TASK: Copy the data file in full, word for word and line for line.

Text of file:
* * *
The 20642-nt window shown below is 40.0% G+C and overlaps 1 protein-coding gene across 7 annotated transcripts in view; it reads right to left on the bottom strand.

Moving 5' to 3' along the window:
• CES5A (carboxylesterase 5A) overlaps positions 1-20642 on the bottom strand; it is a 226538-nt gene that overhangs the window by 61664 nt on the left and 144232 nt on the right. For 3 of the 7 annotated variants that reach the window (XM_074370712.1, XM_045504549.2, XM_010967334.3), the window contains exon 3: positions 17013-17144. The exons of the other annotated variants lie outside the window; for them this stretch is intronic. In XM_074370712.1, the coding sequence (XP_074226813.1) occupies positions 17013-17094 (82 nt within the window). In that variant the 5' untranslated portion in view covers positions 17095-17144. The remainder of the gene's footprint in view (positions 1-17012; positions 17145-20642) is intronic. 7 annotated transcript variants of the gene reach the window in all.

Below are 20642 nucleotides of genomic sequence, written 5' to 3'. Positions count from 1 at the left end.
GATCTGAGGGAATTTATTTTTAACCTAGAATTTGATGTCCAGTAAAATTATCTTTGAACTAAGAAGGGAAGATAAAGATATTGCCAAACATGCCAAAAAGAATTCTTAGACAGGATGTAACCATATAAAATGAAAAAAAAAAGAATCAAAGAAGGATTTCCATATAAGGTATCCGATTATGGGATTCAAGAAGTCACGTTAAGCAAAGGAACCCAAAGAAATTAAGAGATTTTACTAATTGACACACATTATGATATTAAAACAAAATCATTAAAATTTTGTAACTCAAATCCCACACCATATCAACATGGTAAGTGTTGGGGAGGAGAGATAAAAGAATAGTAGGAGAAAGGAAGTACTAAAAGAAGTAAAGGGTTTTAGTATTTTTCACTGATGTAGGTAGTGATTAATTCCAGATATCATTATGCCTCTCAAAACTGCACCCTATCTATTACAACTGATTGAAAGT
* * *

The 20642-nt window shown below is 40.0% G+C and overlaps 1 protein-coding gene across 7 annotated transcripts in view; it reads right to left on the bottom strand.

Moving 5' to 3' along the window:
• CES5A (carboxylesterase 5A) overlaps positions 1-20642 on the bottom strand; it is a 226538-nt gene that overhangs the window by 61664 nt on the left and 144232 nt on the right. For 3 of the 7 annotated variants that reach the window (XM_074370712.1, XM_045504549.2, XM_010967334.3), the window contains exon 3: positions 17013-17144. The exons of the other annotated variants lie outside the window; for them this stretch is intronic. In XM_074370712.1, the coding sequence (XP_074226813.1) occupies positions 17013-17094 (82 nt within the window). In that variant the 5' untranslated portion in view covers positions 17095-17144. The remainder of the gene's footprint in view (positions 1-17012; positions 17145-20642) is intronic. 7 annotated transcript variants of the gene reach the window in all.

Below are 20642 nucleotides of genomic sequence, written 5' to 3'. Positions count from 1 at the left end.
GATCTGAGGGAATTTATTTTTAACCTAGAATTTGATGTCCAGTAAAATTATCTTTGAACTAAGAAGGGAAGATAAAGATATTGCCAAACATGCCAAAAAGAATTCTTAGACAGGATGTAACCATATAAAATGAAAAAAAAAAGAATCAAAGAAGGATTTCCATATAAGGTATCCGATTATGGGATTCAAGAAGTCACGTTAAGCAAAGGAACCCAAAGAAATTAAGAGATTTTACTAATTGACACACATTATGATATTAAAACAAAATCATTAAAATTTTGTAACTCAAATCCCACACCATATCAACATGGTAAGTGTTGGGGAGGAGAGATAAAAGAATAGTAGGAGAAAGGAAGTACTAAAAGAAGTAAAGGGTTTTAGTATTTTTCACTGATGTAGGTAGTGATTAATTCCAGATATCATTATGCCTCTCAAAACTGCACCCTATCTATTACAACTGATTGAAAGT